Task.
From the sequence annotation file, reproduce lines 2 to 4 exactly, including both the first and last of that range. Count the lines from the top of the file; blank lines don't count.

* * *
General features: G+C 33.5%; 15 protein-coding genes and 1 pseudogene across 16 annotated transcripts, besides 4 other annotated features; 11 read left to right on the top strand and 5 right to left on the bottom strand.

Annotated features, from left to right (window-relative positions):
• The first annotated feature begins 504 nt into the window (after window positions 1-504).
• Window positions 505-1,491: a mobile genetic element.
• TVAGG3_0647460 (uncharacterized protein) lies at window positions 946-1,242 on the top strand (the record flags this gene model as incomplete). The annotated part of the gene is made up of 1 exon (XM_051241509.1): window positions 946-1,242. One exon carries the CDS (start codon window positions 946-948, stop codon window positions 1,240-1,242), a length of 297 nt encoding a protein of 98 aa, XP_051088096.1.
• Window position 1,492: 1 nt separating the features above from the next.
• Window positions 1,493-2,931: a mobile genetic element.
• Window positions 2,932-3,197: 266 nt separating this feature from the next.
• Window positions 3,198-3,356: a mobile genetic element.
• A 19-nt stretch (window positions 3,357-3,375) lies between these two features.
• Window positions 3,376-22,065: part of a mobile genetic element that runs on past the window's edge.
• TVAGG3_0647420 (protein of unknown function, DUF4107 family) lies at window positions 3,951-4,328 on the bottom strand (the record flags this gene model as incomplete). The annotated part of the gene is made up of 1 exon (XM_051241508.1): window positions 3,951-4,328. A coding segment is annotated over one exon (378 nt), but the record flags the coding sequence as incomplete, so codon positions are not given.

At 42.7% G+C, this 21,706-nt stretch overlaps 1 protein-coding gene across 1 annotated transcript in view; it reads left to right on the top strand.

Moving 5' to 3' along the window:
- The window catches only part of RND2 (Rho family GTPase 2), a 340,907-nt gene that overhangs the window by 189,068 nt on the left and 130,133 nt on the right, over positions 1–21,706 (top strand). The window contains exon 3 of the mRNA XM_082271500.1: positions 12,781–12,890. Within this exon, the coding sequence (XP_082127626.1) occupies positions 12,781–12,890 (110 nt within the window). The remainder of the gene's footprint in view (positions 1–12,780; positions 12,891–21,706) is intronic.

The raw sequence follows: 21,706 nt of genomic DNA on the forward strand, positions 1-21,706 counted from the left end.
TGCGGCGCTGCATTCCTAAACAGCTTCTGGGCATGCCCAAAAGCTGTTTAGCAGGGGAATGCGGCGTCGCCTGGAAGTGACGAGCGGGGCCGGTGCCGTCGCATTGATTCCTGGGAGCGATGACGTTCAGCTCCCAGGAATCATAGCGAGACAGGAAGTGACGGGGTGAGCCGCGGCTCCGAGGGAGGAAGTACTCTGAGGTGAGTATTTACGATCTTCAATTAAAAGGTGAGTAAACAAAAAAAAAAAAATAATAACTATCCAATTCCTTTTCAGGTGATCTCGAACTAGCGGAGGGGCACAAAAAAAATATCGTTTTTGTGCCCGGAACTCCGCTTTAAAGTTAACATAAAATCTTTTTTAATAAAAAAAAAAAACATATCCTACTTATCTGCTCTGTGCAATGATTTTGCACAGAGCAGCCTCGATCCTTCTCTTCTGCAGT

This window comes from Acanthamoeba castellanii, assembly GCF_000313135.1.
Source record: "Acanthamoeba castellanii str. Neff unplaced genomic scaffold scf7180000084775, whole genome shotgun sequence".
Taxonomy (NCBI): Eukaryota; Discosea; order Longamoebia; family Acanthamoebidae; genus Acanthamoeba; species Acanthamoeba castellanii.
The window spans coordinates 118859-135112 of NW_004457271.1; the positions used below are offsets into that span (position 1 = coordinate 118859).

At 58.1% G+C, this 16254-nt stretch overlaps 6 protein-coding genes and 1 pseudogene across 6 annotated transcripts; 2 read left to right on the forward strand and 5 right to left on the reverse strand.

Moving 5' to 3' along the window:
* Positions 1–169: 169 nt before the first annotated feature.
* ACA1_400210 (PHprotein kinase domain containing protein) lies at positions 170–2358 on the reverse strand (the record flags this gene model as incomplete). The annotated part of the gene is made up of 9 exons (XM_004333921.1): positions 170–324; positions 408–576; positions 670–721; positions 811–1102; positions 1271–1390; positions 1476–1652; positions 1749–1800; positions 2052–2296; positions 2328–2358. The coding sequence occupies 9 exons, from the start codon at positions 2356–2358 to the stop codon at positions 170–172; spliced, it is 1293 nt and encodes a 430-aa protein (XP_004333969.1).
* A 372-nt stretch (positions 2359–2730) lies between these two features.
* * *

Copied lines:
Annotated features, from left to right (window-relative positions):
• The first annotated feature begins 504 nt into the window (after window positions 1-504).
• Window positions 505-1,491: a mobile genetic element.